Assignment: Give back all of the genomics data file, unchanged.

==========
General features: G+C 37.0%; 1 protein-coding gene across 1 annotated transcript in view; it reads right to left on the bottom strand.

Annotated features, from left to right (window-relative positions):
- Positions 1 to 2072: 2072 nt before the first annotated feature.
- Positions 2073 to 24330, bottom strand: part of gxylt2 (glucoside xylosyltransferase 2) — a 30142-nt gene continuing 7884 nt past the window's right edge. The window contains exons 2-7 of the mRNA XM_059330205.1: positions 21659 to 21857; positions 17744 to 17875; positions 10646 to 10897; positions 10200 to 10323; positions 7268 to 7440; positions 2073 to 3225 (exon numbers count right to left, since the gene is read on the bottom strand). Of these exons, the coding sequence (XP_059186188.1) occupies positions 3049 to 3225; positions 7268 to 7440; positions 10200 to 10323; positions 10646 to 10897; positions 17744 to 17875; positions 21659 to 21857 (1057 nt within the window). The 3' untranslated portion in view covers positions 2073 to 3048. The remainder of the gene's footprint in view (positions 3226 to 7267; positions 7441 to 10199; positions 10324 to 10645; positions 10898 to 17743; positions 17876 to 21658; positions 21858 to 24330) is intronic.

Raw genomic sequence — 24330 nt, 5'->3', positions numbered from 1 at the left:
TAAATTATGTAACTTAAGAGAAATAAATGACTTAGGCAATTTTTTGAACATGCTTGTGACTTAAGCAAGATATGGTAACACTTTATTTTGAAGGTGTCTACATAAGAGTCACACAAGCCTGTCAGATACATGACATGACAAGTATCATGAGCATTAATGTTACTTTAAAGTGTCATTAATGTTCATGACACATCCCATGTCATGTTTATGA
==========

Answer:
General features: G+C 37.0%; 1 protein-coding gene across 1 annotated transcript in view; it reads right to left on the bottom strand.

Annotated features, from left to right (window-relative positions):
- Positions 1 to 2072: 2072 nt before the first annotated feature.
- Positions 2073 to 24330, bottom strand: part of gxylt2 (glucoside xylosyltransferase 2) — a 30142-nt gene continuing 7884 nt past the window's right edge. The window contains exons 2-7 of the mRNA XM_059330205.1: positions 21659 to 21857; positions 17744 to 17875; positions 10646 to 10897; positions 10200 to 10323; positions 7268 to 7440; positions 2073 to 3225 (exon numbers count right to left, since the gene is read on the bottom strand). Of these exons, the coding sequence (XP_059186188.1) occupies positions 3049 to 3225; positions 7268 to 7440; positions 10200 to 10323; positions 10646 to 10897; positions 17744 to 17875; positions 21659 to 21857 (1057 nt within the window). The 3' untranslated portion in view covers positions 2073 to 3048. The remainder of the gene's footprint in view (positions 3226 to 7267; positions 7441 to 10199; positions 10324 to 10645; positions 10898 to 17743; positions 17876 to 21658; positions 21858 to 24330) is intronic.

Raw genomic sequence — 24330 nt, 5'->3', positions numbered from 1 at the left:
TAAATTATGTAACTTAAGAGAAATAAATGACTTAGGCAATTTTTTGAACATGCTTGTGACTTAAGCAAGATATGGTAACACTTTATTTTGAAGGTGTCTACATAAGAGTCACACAAGCCTGTCAGATACATGACATGACAAGTATCATGAGCATTAATGTTACTTTAAAGTGTCATTAATGTTCATGACACATCCCATGTCATGTTTATGA